Nonetheless, the company had to trim its workforce a few times since going public in 2001, sometimes even by a double-digit percentage, in an effort to cut costs. This, combined with transferring some development work to India, where many peer companies, including Intentia, have found a cheaper labor. Lawson has lost a fifth of its workforce (down to over 1,500 now) since before its first major round of layoffs in June 2002, when it laid off 110 employees or 5 percent of its erstwhile workforce. The worst layoffs, however, took place in September 2002, when the vendor cut over 230 jobs, or 12 percent of its employees (see Lawson Software-IPO and Several Acquisitions After). Still, by reacting to current realities and adjusting its operational plans quickly to support the firm's strategic goals, along with aligning everyone's actions toward those goals, Lawson has at least demonstrated impressive management and financial discipline. One should note, however, that the CEO of Lawson, Harry Debes is investing in a new sales force, as the vendor has been attracting experienced sales expertise to increase its reach.
Somewhat resembling Intentia in some regard, "old" (or still current) Lawson Software could be regarded as an enterprise applications market anomaly. For one, the company, at its peak in fiscal 2002 boasted annual revenues of nearly $430 million (USD), but it has only a slim presence of less than 10 percent of revenues outside of its US domestic market. Further, it remains a major force in enterprise applications software, yet it does not cater the functionality for the manufacturing sectors, and the vastness of its sales are thus derived from just a few service-oriented vertical markets—primarily health care and retail.
Lawson has also made forays into the public sector, including US state and local governments, kindergarten to grade twelve (K-12) education institutions, public authorities, etc. It has also entered the financial service market, which includes banks and insurance providers. It has signed more than 140 public sector customers in the last three years or so. To that end, currently with over 2,000 customers in total, Lawson serves 2 of the 10 largest (by population) US state governments (or five of the top 20), and 4 of the 20 largest city school districts in the US. Lawson's software is in use at more than 1,300 schools with combined enrollments exceeding one million students. New markets that Lawson intends to seriously tackle include transportation and distribution, energy and utilities, gaming and entertainment, and publishing.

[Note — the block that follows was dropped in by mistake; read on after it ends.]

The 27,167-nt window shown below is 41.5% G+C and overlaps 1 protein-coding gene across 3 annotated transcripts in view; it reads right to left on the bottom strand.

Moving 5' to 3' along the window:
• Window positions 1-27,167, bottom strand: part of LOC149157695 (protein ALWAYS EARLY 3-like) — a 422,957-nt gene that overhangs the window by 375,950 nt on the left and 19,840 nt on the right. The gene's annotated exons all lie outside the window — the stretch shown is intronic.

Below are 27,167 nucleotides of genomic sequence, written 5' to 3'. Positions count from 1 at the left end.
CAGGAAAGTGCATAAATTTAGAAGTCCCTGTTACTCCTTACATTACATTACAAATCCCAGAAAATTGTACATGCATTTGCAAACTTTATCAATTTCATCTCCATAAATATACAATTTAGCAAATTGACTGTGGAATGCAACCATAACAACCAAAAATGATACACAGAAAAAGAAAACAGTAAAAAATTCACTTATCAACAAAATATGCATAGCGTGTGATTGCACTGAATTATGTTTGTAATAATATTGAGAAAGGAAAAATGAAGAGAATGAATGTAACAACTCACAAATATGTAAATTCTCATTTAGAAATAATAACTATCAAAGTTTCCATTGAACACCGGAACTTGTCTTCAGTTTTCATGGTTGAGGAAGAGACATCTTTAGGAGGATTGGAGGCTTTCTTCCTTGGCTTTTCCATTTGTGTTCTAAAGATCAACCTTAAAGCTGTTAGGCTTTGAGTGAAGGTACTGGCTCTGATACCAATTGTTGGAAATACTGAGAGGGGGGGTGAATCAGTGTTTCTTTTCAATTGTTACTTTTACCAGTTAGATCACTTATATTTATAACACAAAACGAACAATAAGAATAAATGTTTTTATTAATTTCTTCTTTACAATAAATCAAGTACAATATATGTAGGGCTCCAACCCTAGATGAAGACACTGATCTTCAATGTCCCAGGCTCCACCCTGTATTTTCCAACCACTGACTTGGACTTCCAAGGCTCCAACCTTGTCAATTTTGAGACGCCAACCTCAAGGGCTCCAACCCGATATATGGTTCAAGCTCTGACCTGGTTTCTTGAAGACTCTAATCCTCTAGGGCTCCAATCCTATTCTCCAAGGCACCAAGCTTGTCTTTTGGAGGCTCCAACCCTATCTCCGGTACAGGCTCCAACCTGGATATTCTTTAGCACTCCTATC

The irony might be that Lawson's and Intentia's similarities will bode well for the merger's success. However, a protracted regional/niche nature, focus on the functional and technical prowess of products rather than using a concurrent approach of savvy marketing and brand recognition creation, along with a lack of strategic product and systems integration partnerships due to the negative "not invented here" corporate cultures, will remain impediments unless promptly tackled and solved. For that reason, Lawson's recently espoused a 1,000 Days Customer Manifesto initiative. It is designed to nurture a loyal and happy client base in a market where there is little brand loyalty. Not only is the Manifesto designed to help drive additional revenue from loyal accounts, but it will foster a larger base of reference accounts, which will hopefully help win new clients. However, it has apparently been insufficient to overcome the clout of Lawson's more viable competitors. To make further headway, Lawson has partnered with IBM. Lawson believes this will increase its eco-system. This, combined with its increased size, new Lawson will hopefully attract new partners. Although its too early to tell for sure, the recent quarter might indicate that the value proposition is beginning to win with clients too.
The Lawson/Intentia merger, whether a virtue of necessity or a truly a bold initiative, is their joint proposition to re-energize their fight for market share. Alone, neither would have sufficient clout nor momentum. They have stated that they intend to focus on the enterprise resource planning (ERP) mid-market. As a result, both vendors should, at least on paper, double their individual sizes through this merger, dramatically expand their global reach, and leapfrog, revenue-wise, over revered competitors such as SSA Global, MBS, Infor, and Geac. One should never underestimate how important size and a global presence can be in a boardroom presentation before the selection committees when opponents are giants like SAP or Oracle.
The minimal geographic and industry overlap should present some cross-selling opportunities on a global scale. For example, Lawson should bring analytics, enterprise process management (EPM) and business intelligence (BI) to Intentia's base (although Intentia has been leveraging its partnership with Cognos to address this group). On the other hand, Intentia brings strong enterprise asset management (EAM), product service and manufacturing capabilities to Lawson customers, such as health care (to asset-rich hospitals) to complement Lawson's procurement and material management capabilities. Intentia's EAM and maintenance, repair and overhaul (MRO) capabilities might come in handy for Lawson to finally get a foothold into the utilities segment, where it has been unable to make a dent with only strong financial and human resources (HR) capabilities.